Setting your search path

The basics of the search path

(Since the notion of the search path is critical for your working environment, we're going to spend a few pages discussing it. You'll thank me for this some day. Really.)

Just as it does in the Windows world, the PATH shell variable represents your command search path -- an ordered, colon-separated list of directories that are searched, left to right, for every command that you execute. Each user has the freedom to define their own personal search path, which you can display as shown below (which also shows a fairly typical example of a search path):

$ echo $PATH

Typically, the search path begins with a small number of standard system directories such as /bin, /usr/bin and /usr/X11R6/bin, possibly some extra directories for third-party or locally-installed software such as /usr/local/bin and, finally, perhaps a few personally-chosen directories of your own at the end. And who decides what your search path will eventually look like? Your personal search path is typically the end result of piece-by-piece construction by a number of programs and login-time configuration files such as:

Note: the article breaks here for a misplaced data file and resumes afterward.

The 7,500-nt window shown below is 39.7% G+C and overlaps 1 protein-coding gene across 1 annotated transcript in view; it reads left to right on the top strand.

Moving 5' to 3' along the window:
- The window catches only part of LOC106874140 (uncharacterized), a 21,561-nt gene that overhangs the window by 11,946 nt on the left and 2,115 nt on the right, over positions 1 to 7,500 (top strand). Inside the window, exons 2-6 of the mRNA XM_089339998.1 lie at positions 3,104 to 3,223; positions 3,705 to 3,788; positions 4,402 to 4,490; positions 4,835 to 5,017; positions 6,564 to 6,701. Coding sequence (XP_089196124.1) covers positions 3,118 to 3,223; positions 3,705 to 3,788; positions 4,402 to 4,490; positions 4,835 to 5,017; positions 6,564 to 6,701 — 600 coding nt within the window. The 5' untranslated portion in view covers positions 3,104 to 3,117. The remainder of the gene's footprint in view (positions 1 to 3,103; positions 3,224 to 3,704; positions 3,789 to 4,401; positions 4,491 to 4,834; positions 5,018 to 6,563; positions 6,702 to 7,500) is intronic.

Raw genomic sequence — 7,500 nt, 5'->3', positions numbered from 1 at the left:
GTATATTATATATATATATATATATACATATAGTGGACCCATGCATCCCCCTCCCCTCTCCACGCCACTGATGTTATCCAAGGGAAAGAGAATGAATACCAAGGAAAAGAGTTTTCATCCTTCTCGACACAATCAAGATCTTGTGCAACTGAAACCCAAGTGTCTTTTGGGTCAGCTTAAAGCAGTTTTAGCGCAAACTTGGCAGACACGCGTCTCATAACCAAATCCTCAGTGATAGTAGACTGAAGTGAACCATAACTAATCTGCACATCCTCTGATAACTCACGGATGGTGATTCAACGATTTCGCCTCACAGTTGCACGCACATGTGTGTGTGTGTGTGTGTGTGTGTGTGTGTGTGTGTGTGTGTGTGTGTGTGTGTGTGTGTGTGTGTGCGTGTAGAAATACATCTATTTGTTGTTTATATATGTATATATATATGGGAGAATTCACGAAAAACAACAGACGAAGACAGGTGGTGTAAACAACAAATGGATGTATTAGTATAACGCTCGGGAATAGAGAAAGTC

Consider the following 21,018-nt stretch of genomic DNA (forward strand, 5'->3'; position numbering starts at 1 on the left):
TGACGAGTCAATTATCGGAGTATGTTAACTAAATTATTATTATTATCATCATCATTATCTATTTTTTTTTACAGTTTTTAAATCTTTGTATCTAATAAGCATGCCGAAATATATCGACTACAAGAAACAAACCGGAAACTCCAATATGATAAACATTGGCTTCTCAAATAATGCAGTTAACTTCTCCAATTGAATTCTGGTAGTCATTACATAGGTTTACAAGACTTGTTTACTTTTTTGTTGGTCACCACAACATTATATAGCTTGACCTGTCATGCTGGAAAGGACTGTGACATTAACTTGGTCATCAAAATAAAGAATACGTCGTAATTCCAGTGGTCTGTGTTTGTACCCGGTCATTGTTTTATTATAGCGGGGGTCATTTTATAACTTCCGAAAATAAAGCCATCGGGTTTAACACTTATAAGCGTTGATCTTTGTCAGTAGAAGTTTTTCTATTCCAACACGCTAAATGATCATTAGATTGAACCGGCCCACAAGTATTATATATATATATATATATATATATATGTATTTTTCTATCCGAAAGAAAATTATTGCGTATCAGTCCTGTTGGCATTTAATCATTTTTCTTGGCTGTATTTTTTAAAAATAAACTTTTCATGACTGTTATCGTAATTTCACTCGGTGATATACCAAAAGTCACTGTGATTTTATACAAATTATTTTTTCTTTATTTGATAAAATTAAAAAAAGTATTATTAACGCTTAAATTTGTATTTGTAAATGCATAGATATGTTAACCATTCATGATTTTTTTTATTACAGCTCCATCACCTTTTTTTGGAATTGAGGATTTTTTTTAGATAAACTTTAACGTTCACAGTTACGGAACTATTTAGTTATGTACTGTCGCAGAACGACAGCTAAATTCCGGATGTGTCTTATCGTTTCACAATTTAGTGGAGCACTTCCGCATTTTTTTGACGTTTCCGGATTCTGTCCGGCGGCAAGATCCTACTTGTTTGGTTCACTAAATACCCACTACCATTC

• /bin/login
  • /etc/profile
  • /etc/profile.d/*.sh
  • ~/.bash_profile

The sample list above just emphasizes how many files and programs may have a hand in building the final search path, but it's important to note that you, the user, have the final say since it's your personal .bash_profile startup file that is consulted last.

If, at any time, you want to extend your search path temporarily just for the duration of the rest of this login session, you can add a new entry to the end at the command prompt with (for example):

$ PATH=$PATH:/usr/games

If, however, you want to make a permanent change, you should do this in your personal .bash_profile, and your new path will take effect at the next login.


If you want to execute a program from a directory that is currently not in your search path, there's no need to add that directory to the path. Just type the fully-qualified name of the executable, as in:

$ /usr/games/fortune


Regardless of what anyone else tells you, there is little value in exporting your PATH variable. This variable is used primarily for locating executable commands, not for passing any useful information to them. It probably won't hurt to export PATH, but it's unlikely to have any benefit.